Veterinary graduate’s story inspires students

WCVM assistant professor Dr. Candace Grier-Lowe. Photo: Debra Marshall.

When her high school guidance counsellor told her that striving for a career in veterinary medicine was a waste of time, Dr. Candace Grier-Lowe nearly believed him.

“I wasn’t seriously thinking about university at the time,” she explains. “I was a horrible student – more interested in being a teenager and having fun – so I can understand why he responded this way.”

Despite this advice, Grier-Lowe’s dream never died, thanks to her family and friends’ support. “Another student given the same advice without the same network of support may have completely given up and that really doesn’t sit well with me,” says Grier-Lowe, whose family is part of the Norway House First Nation in Manitoba.

To combat that fear of the impossible among some of today’s youth, Grier-Lowe schedules visits to various communities in her home province and in Saskatchewan to speak to students – even though her greatest fear is public speaking. Grier-Lowe also talks about her academic challenges in a new student recruitment video that was produced at the WCVM.

Her main piece of advice to students: “Hard work and determination is all you need. It’s never too late to do what you want.”

Grier-Lowe can offer these great words of wisdom now, but it was a different story for her. After graduating from high school in Thompson, Man. – the community where she spent most of her childhood – Grier-Lowe worked as a dental assistant for for two years.

“After watching the dentist for some time, I thought, ‘What he’s doing isn’t very hard’,” says Grier-Lowe. “Plus, I wasn’t made to be somebody’s helper. The only way I could fix this was by going back to school.”

Grier-Lowe attended the University of Winnipeg to upgrade her high school marks and then enrolled in the University of Manitoba where she took pre-dentistry courses. But she soon found herself thinking about veterinary medicine.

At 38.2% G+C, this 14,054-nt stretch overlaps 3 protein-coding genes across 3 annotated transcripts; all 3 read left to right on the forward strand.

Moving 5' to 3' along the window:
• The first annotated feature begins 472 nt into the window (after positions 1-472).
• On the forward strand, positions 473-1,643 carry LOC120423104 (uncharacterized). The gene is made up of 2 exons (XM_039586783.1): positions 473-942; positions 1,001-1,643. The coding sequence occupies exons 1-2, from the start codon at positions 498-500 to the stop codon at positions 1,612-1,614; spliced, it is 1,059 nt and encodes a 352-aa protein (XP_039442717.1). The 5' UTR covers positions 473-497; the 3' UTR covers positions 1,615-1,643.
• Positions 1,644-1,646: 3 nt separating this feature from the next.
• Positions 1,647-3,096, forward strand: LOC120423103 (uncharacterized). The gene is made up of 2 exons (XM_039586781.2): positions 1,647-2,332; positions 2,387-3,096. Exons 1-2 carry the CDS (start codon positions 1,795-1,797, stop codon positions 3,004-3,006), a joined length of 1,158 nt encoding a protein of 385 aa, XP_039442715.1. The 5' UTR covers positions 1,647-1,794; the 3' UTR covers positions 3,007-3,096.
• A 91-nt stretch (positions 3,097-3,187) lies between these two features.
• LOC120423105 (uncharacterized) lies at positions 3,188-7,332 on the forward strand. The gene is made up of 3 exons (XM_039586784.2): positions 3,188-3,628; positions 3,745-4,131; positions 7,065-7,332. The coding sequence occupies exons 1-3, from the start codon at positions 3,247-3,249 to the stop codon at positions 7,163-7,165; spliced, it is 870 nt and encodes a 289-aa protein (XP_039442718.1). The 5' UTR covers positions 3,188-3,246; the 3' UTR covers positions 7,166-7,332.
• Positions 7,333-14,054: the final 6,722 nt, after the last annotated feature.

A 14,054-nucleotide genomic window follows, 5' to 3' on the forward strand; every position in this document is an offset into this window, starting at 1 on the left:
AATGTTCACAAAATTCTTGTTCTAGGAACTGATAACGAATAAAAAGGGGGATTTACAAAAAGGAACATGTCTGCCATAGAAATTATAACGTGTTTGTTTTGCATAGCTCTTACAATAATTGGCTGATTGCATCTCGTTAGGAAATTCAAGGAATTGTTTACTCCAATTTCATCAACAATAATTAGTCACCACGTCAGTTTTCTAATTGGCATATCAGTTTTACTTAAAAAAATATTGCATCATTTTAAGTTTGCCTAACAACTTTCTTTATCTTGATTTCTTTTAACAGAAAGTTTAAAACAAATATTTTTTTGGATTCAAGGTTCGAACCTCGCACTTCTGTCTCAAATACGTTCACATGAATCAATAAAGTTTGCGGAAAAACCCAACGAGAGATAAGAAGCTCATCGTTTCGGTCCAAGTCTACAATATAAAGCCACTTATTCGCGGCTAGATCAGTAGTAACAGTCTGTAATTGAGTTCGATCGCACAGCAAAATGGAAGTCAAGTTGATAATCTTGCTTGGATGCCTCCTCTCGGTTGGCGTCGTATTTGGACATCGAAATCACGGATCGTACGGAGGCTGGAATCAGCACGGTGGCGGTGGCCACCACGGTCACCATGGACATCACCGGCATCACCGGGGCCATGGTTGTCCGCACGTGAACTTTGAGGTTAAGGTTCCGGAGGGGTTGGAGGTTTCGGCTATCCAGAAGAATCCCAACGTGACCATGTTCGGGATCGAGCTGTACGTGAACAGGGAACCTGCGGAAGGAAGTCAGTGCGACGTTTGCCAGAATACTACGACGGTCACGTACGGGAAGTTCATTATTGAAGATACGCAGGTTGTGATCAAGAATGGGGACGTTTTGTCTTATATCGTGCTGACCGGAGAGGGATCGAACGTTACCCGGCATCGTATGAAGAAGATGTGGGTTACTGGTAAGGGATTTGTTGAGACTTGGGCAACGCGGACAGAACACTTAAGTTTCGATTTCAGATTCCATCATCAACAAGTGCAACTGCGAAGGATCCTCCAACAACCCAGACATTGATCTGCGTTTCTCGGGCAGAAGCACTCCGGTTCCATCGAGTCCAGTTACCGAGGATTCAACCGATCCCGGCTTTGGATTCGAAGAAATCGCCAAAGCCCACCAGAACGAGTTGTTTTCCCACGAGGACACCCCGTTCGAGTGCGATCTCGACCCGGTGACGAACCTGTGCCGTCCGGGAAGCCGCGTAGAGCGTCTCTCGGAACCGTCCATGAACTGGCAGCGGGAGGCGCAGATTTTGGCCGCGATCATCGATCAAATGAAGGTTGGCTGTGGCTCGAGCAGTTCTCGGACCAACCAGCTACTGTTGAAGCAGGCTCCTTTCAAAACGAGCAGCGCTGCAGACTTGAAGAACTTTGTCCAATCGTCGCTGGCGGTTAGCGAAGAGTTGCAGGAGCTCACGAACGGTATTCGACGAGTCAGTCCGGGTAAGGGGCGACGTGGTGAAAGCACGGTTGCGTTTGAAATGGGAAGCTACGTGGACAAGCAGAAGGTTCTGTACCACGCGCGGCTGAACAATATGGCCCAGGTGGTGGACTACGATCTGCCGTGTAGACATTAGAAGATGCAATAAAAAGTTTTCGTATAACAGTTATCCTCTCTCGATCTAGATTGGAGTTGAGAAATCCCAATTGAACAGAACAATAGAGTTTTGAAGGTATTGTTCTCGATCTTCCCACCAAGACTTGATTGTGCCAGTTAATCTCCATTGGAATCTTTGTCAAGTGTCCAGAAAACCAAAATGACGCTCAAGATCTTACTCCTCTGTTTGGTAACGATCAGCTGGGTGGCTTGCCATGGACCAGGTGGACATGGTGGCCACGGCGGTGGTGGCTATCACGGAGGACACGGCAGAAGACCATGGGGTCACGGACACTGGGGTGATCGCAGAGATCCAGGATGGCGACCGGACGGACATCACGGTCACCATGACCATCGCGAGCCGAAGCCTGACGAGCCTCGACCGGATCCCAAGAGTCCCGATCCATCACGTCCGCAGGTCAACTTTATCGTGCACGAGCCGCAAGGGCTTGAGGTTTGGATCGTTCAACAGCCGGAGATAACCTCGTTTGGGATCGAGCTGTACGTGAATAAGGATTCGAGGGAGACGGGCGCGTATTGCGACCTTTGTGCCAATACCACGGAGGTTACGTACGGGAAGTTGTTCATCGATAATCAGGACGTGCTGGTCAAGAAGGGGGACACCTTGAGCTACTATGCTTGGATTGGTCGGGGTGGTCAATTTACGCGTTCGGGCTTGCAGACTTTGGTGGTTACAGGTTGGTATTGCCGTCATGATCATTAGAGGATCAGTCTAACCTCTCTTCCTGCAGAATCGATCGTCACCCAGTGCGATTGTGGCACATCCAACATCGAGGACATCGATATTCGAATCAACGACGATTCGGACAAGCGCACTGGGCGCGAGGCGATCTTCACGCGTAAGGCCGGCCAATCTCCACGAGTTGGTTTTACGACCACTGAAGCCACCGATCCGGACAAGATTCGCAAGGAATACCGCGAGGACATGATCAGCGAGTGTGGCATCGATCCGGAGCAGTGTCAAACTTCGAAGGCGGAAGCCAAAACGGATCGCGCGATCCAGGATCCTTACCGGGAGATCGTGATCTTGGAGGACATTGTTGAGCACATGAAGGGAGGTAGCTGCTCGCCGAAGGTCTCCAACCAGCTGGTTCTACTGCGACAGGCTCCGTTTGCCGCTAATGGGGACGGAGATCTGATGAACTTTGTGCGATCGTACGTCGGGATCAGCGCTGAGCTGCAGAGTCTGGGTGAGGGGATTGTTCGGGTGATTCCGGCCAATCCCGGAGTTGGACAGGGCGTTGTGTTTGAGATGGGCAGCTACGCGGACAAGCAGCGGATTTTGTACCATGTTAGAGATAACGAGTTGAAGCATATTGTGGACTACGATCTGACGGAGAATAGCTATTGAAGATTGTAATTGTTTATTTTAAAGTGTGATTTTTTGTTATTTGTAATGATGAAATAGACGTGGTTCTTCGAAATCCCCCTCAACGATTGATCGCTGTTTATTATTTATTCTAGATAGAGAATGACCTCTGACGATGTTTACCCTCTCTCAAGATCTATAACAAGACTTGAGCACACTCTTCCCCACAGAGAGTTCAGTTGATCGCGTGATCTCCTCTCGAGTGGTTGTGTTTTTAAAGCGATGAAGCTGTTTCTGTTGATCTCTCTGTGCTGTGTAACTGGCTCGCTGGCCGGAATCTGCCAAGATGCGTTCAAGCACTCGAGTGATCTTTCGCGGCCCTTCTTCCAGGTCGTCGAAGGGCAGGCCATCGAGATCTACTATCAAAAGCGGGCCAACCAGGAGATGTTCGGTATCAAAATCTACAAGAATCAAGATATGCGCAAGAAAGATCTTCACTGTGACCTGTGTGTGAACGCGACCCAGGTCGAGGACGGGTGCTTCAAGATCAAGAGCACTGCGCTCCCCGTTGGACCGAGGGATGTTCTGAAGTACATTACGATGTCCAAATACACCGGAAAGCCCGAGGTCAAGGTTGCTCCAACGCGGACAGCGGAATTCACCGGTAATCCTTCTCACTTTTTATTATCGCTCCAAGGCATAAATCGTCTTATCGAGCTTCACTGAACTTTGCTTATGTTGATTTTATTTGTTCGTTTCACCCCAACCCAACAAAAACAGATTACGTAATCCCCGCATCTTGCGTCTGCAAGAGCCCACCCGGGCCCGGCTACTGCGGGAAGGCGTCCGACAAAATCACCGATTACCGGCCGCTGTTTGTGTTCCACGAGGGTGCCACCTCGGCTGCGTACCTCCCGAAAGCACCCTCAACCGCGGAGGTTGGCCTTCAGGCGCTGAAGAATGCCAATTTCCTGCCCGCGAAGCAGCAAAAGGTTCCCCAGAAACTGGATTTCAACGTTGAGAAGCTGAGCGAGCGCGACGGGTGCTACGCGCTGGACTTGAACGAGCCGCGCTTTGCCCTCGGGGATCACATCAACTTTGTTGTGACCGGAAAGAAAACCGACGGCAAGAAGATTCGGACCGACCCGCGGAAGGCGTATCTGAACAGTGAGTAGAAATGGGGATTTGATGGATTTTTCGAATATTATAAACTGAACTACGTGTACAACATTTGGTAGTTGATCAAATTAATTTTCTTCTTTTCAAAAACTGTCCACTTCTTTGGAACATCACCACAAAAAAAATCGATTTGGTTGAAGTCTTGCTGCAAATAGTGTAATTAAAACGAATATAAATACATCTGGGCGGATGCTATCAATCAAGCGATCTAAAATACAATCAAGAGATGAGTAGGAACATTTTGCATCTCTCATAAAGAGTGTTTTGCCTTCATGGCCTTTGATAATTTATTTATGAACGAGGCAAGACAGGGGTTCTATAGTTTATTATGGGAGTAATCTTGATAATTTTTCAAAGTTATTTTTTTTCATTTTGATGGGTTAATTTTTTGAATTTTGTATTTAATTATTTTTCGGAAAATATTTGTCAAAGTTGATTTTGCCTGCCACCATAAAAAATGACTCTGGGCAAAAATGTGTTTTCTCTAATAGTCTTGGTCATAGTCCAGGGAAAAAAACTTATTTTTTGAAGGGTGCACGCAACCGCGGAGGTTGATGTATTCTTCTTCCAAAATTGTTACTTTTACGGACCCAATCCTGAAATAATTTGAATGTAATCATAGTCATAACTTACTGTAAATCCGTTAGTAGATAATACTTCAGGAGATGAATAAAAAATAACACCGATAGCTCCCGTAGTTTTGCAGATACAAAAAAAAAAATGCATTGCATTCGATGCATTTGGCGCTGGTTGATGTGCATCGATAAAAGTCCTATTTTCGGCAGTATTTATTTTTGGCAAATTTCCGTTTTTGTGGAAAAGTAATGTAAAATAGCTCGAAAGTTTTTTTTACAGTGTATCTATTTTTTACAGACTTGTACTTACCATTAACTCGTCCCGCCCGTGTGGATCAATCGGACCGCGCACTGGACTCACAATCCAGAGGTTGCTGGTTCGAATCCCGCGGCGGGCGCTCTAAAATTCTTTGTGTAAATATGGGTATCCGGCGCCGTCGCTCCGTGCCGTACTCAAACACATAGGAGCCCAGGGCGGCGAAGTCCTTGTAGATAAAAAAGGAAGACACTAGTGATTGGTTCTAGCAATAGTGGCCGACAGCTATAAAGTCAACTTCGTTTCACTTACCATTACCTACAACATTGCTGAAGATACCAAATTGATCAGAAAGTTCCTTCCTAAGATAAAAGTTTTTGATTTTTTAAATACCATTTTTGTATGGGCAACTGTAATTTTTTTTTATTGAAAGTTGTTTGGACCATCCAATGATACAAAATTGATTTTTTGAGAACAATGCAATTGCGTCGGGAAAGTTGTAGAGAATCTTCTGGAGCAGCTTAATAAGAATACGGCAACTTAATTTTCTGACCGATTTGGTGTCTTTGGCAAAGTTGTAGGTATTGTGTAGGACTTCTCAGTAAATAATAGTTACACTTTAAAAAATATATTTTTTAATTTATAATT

“I’ve always wanted to be a vet,” she recalls. “My parents put together this baby book for me and every year I’d answer the question, ‘What do you want to be when you grow up?’ with ‘Veterinarian.’”

As a child, Grier-Lowe had constantly brought home stray animals to add to her ever-growing group of pets. “I have a very strong bond with animals. Put me in a room with 30 interesting people and one dog in the corner and I’ll find a way to get myself to that dog,” she says with a smile.

To avoid potential regret later on in life, Grier-Lowe applied to the Western College of Veterinary Medicine (WCVM). She did everything possible to increase her chances of acceptance: taking animal science courses, working in veterinary clinics and even transferring into the U of M’s faculty of agriculture.

And, in the end, all of her hard work and determination paid off when she received her acceptance letter from the WCVM in 2001.

When she graduated in 2005, Grier-Lowe took on the clinical associate position in radiation oncology at the College’s Veterinary Medical Centre (VMC). She worked alongside Dr. Monique Mayer – a WCVM assistant professor in radiation oncology.

“Dr. Mayer made me want to know more about the field I was in. She’s an amazing radiation oncologist,” says Grier-Lowe.

After working with Mayer for two years, Grier-Lowe knew she wanted to specialize – but not in radiation oncology. “I love the clinical aspect of it, but not the physics and math part of it,” she says.

So when Dr. James Anthony – Grier-Lowe’s future supervisor and mentor – arrived as the WCVM’s veterinary dentistry specialist, she thought, “Aha, dentistry. There it is again in my life.”

In 2008, Grier-Lowe began a three-year residency that combined her two passions – dentistry and veterinary medicine. Her combined Master of Veterinary Science-residency program received financial support from Nestlé Purina.

Now finished her residency, Grier-Lowe looks forward to writing her American Veterinary Dental College (AVDC) board examinations in Las Vegas over a three-day period in May 2012. Grier-Lowe joined the WCVM’s Department of Small Animal Clinical Sciences as an assistant professor in September 2011. “I really love clinical practice – the daily interactions with clients and their animals,” she says.

And while she still has a phobia about public speaking, Grier-Lowe’s oratory skills have improved over the years through her motivational speeches to youth and teaching fourth-year students during their clinical rotations.

“I like teaching – that’s something I’ve learned about myself,” she says. “I’ve really learned so much about myself over the years. I’ve learned that anything can be done, anything is possible . . . even becoming a veterinary dentist.”

Read Vet Topics (Winter 2012) for more information about Dr. Candace Grier-Lowe’s graduate research project.

Robyn Thrasher of Edmonton, Alta., is a second-year veterinary student at the WCVM. Robyn produced stories about the veterinary college’s clinical services, research program and its researchers as part of her 2011 summer job in research communications.

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